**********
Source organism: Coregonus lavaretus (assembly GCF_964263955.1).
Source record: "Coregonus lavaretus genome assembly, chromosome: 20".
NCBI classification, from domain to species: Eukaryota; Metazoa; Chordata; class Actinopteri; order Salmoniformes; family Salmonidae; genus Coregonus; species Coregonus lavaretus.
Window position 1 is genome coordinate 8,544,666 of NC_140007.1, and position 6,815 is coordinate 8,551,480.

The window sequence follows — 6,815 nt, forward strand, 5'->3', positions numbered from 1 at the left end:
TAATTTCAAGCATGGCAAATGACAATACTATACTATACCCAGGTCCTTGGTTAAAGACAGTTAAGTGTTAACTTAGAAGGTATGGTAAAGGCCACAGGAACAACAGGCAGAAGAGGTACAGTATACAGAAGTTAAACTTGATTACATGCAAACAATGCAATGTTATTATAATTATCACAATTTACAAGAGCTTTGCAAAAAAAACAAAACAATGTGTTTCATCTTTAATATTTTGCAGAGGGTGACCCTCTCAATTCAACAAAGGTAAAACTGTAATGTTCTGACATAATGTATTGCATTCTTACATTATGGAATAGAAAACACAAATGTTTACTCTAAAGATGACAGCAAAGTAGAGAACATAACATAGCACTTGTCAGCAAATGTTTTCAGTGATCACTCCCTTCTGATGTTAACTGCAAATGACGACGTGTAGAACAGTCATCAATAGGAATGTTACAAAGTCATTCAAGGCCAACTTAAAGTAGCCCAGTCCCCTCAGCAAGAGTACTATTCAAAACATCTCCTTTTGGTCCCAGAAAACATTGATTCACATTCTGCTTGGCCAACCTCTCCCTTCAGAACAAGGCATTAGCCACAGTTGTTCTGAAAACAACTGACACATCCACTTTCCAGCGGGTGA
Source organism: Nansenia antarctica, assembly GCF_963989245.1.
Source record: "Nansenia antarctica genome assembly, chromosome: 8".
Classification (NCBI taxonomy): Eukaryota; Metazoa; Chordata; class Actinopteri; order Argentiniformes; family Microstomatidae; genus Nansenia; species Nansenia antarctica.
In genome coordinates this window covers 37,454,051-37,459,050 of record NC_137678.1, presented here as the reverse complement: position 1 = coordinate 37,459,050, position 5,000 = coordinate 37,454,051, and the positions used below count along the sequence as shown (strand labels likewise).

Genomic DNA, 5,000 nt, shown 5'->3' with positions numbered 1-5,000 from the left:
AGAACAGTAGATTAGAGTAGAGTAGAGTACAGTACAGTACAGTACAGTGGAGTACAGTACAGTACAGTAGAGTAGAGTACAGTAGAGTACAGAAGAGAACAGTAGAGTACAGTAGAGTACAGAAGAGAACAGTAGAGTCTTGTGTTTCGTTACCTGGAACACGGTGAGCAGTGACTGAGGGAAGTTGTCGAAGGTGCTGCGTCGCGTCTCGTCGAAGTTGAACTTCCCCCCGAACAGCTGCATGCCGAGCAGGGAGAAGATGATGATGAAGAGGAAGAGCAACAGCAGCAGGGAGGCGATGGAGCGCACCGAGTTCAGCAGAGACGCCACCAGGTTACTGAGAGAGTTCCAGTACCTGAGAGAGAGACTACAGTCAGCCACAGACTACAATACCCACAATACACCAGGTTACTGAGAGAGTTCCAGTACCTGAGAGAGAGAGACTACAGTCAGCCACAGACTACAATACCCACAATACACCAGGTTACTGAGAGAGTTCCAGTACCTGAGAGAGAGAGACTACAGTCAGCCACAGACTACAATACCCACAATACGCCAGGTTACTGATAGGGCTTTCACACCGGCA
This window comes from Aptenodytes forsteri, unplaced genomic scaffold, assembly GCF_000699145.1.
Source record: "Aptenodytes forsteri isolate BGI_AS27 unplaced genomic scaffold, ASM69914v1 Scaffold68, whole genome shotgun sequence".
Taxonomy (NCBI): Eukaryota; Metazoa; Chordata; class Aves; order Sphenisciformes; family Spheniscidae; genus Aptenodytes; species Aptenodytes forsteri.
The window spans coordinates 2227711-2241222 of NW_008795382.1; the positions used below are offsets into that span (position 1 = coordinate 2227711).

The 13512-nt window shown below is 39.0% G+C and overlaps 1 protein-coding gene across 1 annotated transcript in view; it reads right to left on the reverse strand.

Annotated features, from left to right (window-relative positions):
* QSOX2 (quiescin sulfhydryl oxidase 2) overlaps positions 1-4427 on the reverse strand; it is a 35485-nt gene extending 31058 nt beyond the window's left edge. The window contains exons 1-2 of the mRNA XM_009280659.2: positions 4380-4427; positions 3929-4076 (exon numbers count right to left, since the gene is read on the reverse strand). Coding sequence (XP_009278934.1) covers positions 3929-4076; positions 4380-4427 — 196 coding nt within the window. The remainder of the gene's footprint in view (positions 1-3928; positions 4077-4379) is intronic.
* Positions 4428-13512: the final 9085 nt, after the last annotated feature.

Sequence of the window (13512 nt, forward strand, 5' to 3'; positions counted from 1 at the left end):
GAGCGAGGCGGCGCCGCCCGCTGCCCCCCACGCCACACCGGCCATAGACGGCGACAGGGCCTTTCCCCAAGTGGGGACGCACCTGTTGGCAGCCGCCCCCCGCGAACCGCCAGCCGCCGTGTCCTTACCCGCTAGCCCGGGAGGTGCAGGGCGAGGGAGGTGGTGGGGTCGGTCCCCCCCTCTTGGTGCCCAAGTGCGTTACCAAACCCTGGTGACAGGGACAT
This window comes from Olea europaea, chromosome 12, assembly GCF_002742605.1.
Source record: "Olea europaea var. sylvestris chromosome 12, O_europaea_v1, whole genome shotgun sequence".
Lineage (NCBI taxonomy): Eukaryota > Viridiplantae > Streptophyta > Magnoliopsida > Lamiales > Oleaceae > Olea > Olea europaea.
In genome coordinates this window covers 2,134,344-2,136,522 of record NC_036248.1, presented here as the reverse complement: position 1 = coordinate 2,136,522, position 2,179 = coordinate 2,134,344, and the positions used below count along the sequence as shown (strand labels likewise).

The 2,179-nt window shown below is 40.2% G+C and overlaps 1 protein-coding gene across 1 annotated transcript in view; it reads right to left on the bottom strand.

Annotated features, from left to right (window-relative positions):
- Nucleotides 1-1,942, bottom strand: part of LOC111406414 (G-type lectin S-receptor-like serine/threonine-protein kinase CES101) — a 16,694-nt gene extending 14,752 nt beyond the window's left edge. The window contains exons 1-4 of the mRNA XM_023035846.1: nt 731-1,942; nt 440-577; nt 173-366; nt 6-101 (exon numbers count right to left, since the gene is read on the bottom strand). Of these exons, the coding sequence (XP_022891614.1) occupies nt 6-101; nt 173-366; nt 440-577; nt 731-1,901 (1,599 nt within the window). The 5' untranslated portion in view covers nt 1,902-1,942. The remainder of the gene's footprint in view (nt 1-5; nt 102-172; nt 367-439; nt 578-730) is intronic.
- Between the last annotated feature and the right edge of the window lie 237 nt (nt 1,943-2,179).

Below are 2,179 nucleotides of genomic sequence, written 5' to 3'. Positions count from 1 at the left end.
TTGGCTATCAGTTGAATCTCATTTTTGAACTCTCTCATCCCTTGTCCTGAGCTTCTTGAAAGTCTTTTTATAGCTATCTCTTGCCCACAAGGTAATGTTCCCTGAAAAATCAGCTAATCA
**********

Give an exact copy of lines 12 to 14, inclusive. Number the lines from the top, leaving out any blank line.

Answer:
AGAACAGTAGATTAGAGTAGAGTAGAGTACAGTACAGTACAGTACAGTGGAGTACAGTACAGTACAGTAGAGTAGAGTACAGTAGAGTACAGAAGAGAACAGTAGAGTACAGTAGAGTACAGAAGAGAACAGTAGAGTCTTGTGTTTCGTTACCTGGAACACGGTGAGCAGTGACTGAGGGAAGTTGTCGAAGGTGCTGCGTCGCGTCTCGTCGAAGTTGAACTTCCCCCCGAACAGCTGCATGCCGAGCAGGGAGAAGATGATGATGAAGAGGAAGAGCAACAGCAGCAGGGAGGCGATGGAGCGCACCGAGTTCAGCAGAGACGCCACCAGGTTACTGAGAGAGTTCCAGTACCTGAGAGAGAGACTACAGTCAGCCACAGACTACAATACCCACAATACACCAGGTTACTGAGAGAGTTCCAGTACCTGAGAGAGAGAGACTACAGTCAGCCACAGACTACAATACCCACAATACACCAGGTTACTGAGAGAGTTCCAGTACCTGAGAGAGAGAGACTACAGTCAGCCACAGACTACAATACCCACAATACGCCAGGTTACTGATAGGGCTTTCACACCGGCA
This window comes from Aptenodytes forsteri, unplaced genomic scaffold, assembly GCF_000699145.1.
Source record: "Aptenodytes forsteri isolate BGI_AS27 unplaced genomic scaffold, ASM69914v1 Scaffold68, whole genome shotgun sequence".